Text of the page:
Conceptual Sculptures by Dario Escobar Reflect the Product Displays of Popular Sporting Goods

Untitled (2016), Ed. 1/4 A/P Wood, urethane, grip tape, steel, gold plating, 15.7 x 9 x 3.7 inches. Photo credit: The Lapis Press, courtesy of the artist and Nils Stærk Gallery

Unlike Guatemalan conceptual artist Darío Escobar, most people who pass through the sporting goods section of a store would not pause to consider the accumulation of mass-produced industrial objects like soccer balls and the cultural value that they gain via those who consume them. Escobar’s sculptural works make use of balls that have had their patches removed and resewn inside out, bats that have been broken and configured to form skylines, and skateboards that have been cut into pieces and reformed using gold hinges.

“My work starts from a reflection about the industrial object, sculptures created with soccer balls, skateboards, baseball bats, etc.,” the artist said in a statement, adding that his work is about the “persistent thinking of identical objects in a sculptural operation; a new configuration of an element repeated obsessively, such as when showing a product in supermarkets or sports stores.”

Escobar says that he is inspired by the way that objects like soccer balls are collected and displayed in an attempt to make them more appealing to consumers. “The artwork also tells us about the accumulation not from the perspective of the soccer balls’ ready-made individuality but from the amassing of merchandise as raw material for contemporary sculpture,” he said. In an interview with Reigning Champ, Escobar said that his manipulation of the objects is a way to “change the angle of view” and gain a new perspective. At larger retailers, balls are displayed at or below eye-level in individual packaging that elevate the intrigue of the product, while Escobar’s sculptures place them high above the viewer and bunch them together so that each ball is like the last. The works turn these merchandise displays on their head, creating unique ways to observe the construction of the sporting good object and its connection to the world at large.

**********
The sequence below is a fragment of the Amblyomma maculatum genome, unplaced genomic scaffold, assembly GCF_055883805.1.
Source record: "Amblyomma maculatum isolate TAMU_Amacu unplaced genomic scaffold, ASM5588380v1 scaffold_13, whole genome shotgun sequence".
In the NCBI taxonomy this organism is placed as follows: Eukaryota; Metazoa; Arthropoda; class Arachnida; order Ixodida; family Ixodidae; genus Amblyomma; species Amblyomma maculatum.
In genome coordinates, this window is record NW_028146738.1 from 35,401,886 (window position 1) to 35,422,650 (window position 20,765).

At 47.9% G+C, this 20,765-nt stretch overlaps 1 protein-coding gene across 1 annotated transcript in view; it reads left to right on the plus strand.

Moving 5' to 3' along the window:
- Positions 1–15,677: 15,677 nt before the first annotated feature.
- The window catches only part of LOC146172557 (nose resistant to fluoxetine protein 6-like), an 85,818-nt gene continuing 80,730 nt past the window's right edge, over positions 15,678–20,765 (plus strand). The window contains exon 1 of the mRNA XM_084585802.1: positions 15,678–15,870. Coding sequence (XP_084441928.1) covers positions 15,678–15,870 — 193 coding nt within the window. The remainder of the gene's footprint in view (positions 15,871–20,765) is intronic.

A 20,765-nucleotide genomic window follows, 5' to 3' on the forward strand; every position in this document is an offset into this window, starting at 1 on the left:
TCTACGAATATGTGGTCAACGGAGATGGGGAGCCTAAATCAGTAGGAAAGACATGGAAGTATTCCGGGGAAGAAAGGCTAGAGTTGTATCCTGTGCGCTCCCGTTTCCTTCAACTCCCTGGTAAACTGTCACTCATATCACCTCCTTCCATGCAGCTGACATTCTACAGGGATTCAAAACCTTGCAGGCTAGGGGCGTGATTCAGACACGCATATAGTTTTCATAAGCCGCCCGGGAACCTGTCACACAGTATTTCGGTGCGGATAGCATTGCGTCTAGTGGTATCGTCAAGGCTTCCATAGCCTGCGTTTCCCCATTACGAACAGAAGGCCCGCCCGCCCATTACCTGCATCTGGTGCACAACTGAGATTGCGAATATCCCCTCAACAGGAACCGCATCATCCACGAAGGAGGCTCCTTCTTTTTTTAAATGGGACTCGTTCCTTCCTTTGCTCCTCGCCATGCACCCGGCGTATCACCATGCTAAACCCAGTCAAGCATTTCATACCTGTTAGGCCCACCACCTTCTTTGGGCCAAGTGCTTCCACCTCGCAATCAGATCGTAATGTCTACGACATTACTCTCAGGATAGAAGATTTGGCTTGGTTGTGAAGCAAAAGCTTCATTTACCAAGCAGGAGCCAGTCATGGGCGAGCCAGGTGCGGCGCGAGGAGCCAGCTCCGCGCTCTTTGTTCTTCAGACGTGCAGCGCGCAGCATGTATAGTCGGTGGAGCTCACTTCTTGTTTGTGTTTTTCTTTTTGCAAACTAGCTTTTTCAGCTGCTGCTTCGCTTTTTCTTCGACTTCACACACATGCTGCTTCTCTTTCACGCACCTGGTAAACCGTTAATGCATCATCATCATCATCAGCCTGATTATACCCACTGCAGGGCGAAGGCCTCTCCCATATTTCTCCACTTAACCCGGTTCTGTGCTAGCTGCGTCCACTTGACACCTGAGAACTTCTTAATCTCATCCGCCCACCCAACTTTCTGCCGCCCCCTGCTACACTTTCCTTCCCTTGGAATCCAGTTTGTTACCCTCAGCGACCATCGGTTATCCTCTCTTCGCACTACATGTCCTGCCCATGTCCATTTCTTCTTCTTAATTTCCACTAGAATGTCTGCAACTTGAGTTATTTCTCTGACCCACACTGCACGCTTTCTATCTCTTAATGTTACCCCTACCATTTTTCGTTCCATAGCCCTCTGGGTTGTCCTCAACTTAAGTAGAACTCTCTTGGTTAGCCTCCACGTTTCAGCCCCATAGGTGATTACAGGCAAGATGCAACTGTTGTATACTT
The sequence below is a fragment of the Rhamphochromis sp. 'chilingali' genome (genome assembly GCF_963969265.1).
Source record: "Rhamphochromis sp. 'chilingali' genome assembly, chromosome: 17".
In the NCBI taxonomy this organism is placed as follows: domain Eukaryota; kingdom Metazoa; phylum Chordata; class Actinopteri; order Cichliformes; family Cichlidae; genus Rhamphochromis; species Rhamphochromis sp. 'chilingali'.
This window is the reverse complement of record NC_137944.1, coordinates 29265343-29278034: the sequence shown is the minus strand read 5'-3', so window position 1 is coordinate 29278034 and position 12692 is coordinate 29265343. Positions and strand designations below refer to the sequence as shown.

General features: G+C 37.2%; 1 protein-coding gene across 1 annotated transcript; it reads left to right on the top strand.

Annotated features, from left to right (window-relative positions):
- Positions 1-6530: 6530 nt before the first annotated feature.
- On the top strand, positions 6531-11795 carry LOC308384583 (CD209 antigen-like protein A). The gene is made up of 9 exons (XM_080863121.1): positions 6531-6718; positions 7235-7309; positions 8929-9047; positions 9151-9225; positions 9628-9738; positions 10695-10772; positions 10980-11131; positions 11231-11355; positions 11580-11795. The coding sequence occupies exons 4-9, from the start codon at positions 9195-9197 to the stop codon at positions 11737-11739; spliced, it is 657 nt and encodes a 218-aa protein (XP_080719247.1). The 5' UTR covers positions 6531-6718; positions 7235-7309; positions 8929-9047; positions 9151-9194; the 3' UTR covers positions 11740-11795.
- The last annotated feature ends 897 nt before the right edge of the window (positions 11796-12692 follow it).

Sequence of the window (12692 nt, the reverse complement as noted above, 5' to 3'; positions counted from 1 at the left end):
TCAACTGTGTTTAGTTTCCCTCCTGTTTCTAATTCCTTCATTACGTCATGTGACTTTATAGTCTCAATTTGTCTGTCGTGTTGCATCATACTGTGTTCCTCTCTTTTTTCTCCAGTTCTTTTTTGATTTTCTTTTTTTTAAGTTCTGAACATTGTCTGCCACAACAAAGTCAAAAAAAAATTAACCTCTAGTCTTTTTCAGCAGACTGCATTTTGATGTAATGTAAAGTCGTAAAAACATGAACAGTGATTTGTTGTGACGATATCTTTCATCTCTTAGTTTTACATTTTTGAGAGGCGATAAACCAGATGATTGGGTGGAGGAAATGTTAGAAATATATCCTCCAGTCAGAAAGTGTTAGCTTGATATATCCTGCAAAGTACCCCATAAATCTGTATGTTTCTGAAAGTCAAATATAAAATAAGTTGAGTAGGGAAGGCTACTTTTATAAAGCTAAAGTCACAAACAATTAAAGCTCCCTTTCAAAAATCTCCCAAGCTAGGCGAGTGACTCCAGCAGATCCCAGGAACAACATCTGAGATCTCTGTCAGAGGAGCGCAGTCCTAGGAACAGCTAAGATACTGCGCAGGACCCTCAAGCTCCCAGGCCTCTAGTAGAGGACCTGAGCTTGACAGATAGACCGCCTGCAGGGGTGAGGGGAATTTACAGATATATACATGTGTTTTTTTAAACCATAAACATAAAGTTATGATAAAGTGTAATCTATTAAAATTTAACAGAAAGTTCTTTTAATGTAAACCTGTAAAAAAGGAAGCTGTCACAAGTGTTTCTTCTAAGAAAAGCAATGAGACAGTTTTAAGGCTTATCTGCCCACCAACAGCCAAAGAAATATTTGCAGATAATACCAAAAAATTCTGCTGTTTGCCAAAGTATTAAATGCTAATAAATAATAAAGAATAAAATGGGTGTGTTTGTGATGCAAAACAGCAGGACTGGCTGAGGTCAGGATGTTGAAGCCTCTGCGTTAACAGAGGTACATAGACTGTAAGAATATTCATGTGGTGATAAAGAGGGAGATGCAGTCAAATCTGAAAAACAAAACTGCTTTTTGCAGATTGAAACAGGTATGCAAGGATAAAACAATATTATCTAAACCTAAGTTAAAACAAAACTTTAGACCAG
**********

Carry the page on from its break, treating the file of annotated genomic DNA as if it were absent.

To see more of Escobar’s conceptual sculptures using ready-made objects, check out his website.

Untitled (2016), Ed. 1/4 A/P Wood, urethane, grip tape, steel, gold plating, 15.7 x 9 x 3.7 inches. Photo Credit: The Lapis Press, courtesy of the artist and Nils Stærk Gallery.

Untitled [Skateboard] (2011), wood, urethane, paint, stainless steel, 75 x 45 x 0.75 in. Photo courtesy of the artist and Josée Bienvenu Gallery

“Bicho raro No. 1” (2011), urethane, steel, 9.4 x 13.7 x 7.5 inches. Photo credit: Felipe Censi, courtesy of the artist and Nils Stærk Gallery

“Cool” (2000), wood, urethane, steel, plastic and stainless steel, 9 7/8 x 30 5/16 x 5 1/8 inches. Photo Credit: Gustavo Sapón, courtesy of the artist and Nils Stærk Gallery

“Obverse & reverse XIV” detail (2013), latex, leather, string and steel, 138 x 78 x 78 inches. Photo credit: Mads Fredrik, courtesy of the artist and Nils Stærk Gallery

“Obverse & reverse XIV”  installation view (2013), latex, leather, string, steel,138 x 78 x 78 inches. Photo credit: Mads Fredrik, courtesy of the artist and Nils Stærk Gallery

“Untitled No. 1” (2015), wood, rubber, 13.6 x 53 x 12 inches. Photo credit: Gustavo Sapón, courtesy of the artist and Nils Stærk Gallery

“Obverse & Reverse” (2016-2017), leather, latex, 18 karat gold leaf, polyurethane, steel. 4 clouds: 30 modules with 50 soccer balls in each module; 2 gold 18k gold leaf and black modules, 4 red and white-gray modules, 14 white-gray and black modules, 10 black and white-gray modules. A total of 1,500 soccer balls. Mercedez Benz Stadium, Atlanta, Georgia. Photo courtesy of the artist and Josée Bienvenu Gallery

“Obverse & Reverse (Black, white, red and gold)” (2016), leather, string, pigments, stainless steel, polyestyrene, gold leaf,177 x 354 x 157 inches. Photo credit: Justin Chan, courtesy of the artist and Nils Stærk Gallery

“Obverse & Reverse (Black, white, red and gold)” (2016), leather, string, pigments, stainless steel, polyestyrene, gold leaf. 177 x 354 x 157 inches. Photo credit: Justin Chan, courtesy of the artist and Nils Stærk Gallery

“Obverse & Reverse” (2010), latex, leather, string, 157 x 236 x 157 cm. Photo credit: Isaac Martínez, courtesy of the artist and Nils Stærk Gallery

“Obverse & Reverse” detail. Photo credit: Isaac Martínez, courtesy of the artist and Nils Stærk Gallery

“Paisaje Urbano (Detroit)” [Urban Landscape (Detroit)] (2018), serigraphed wood 115 x 152.5 x 39.5 inches. Photo credit: Gustavo Sapón, courtesy of the artist and Nils Stærk Gallery

“Paisaje Urbano (Detroit)” [Urban Landscape (Detroit)] (2018), serigraphed wood 115 x 152.5 x 39.5 inches. Photo credit: Gustavo Sapón, courtesy of the artist and Nils Stærk Gallery


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Author: Andrew LaSane